Silburn, Lilian. 1988. Kuṇḍalinī: Energy of the Depths. Albany: State University of New York Press.

Subramania Iyer, K.A., and K.C. Pandey, eds. 1986. Bhāskarī (Īśvarapratyabhijñāvimarśinī of Abhinavagupta with commentary by Bhāskara). Vols. 1-2. Reprint, Delhi: Motilal Banarsidass.

Timalsina, Sthaneshwar. 2007. “Metaphor, Rasa, and Dhvani: Suggested Meaning in Tantric Esotericism.” Method and Theory in the Study of Religion 19: 134-162.

Torella, Raffaele, ed. and trans. 2013. The Īśvarapratyabhijñākārikā of Utpaladeva with the Author’s Vṛtti. Delhi: Motilal Banarsidass Publishers, Private Limited.

Tripathi, Ramasagara, ed. 1975-1981. Dhvanyāloka of Ānandavardhana with the Locana of Abhinavagupta. 3 vols. Delhi: Motilal Banarsidass.

Vasudeva, Somananda. 2004. The Yoga of the Mālinīvijayottaratantra: Critical Text, Translation and Notes. Collection Indologie. Institut Francais De Pondichery Ecole Francaise D'Extreme-Orient.

Wallis, Christopher. 2007. “The Descent of Power: Possession, Mysticism, and Initiation in the Śaiva Theology of Abhinavagupta.” In Journal of Indian Philosophy, Volume 36, Issue 2, 247-295.

White, David Gordon. 2006. Kiss of the Yoginī: Tantric “Sex” in its Asian Contexts. University of Chicago Press.


[1] That such a claim resounds with potential solipsistic delusion is a danger of which Abhinavagupta himself was quite aware. In his writings he frequently distinguished between a lower level of awareness and a higher, perfected awareness in which ego is subsumed into the transcendent bliss of God, which Abhinavagupta termed the Supreme Lord (Paramārthasāra 59-66).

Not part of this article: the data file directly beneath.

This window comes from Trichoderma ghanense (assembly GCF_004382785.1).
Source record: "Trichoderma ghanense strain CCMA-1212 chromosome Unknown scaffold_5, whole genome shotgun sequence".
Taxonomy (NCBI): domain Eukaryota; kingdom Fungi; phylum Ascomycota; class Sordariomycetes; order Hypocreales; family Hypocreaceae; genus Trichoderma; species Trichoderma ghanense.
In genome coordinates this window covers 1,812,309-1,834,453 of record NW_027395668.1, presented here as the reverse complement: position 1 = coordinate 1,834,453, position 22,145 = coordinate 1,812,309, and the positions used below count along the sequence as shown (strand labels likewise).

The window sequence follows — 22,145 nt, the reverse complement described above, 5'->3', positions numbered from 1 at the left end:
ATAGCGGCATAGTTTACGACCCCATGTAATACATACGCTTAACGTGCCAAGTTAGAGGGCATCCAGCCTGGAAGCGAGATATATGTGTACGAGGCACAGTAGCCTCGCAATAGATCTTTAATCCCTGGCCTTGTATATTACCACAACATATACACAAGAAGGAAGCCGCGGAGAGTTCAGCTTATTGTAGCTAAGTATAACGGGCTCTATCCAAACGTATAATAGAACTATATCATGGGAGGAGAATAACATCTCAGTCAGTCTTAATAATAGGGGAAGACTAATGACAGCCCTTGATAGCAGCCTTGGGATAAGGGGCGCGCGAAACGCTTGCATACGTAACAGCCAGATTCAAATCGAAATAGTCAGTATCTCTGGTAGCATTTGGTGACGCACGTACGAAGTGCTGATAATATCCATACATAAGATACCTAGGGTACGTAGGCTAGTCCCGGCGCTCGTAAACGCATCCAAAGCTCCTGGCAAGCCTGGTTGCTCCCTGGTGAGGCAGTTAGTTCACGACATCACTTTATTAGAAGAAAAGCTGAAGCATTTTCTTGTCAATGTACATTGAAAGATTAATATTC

[2] This bibliography is meant to provide an introduction to the top scholarship on Abhinavagupta around the world. If there are authors or works not in this bibliography that should be present, I apologize. The authors and works listed represent the primary influences in my own career.

Jeffrey S. Lidke

by Jeffrey S. Lidke

January, 2016

About Jeffrey S. Lidke

Jeffrey S. Lidke is chair of the Department of Religion and Philosophy at Berry College in Rome, Georgia. A graduate of the doctoral program at the University of California Santa Barbara (2000), Dr. Lidke's primary research interests include Tantrism, Indian aesthetics and the neuroscience of contemplative practice. His publications include Viśvarūpa Mandir: A Study of Changu Narayan Nepal's Most Ancient Temple (Nirala 1996) and the forthcoming Beyond and Within the Three Cities: Śākta Tantra and the Paradox of Power in Nepāla-Maṇḍala (DK Printworld 2015) in addition to a number of reviews, chapters and articles.

Jeffrey's study of South Asian religions has included extensive field research in India, Nepal, Bali and Bhutan as well as personal training in music, Tablā, meditation, martial arts and yoga.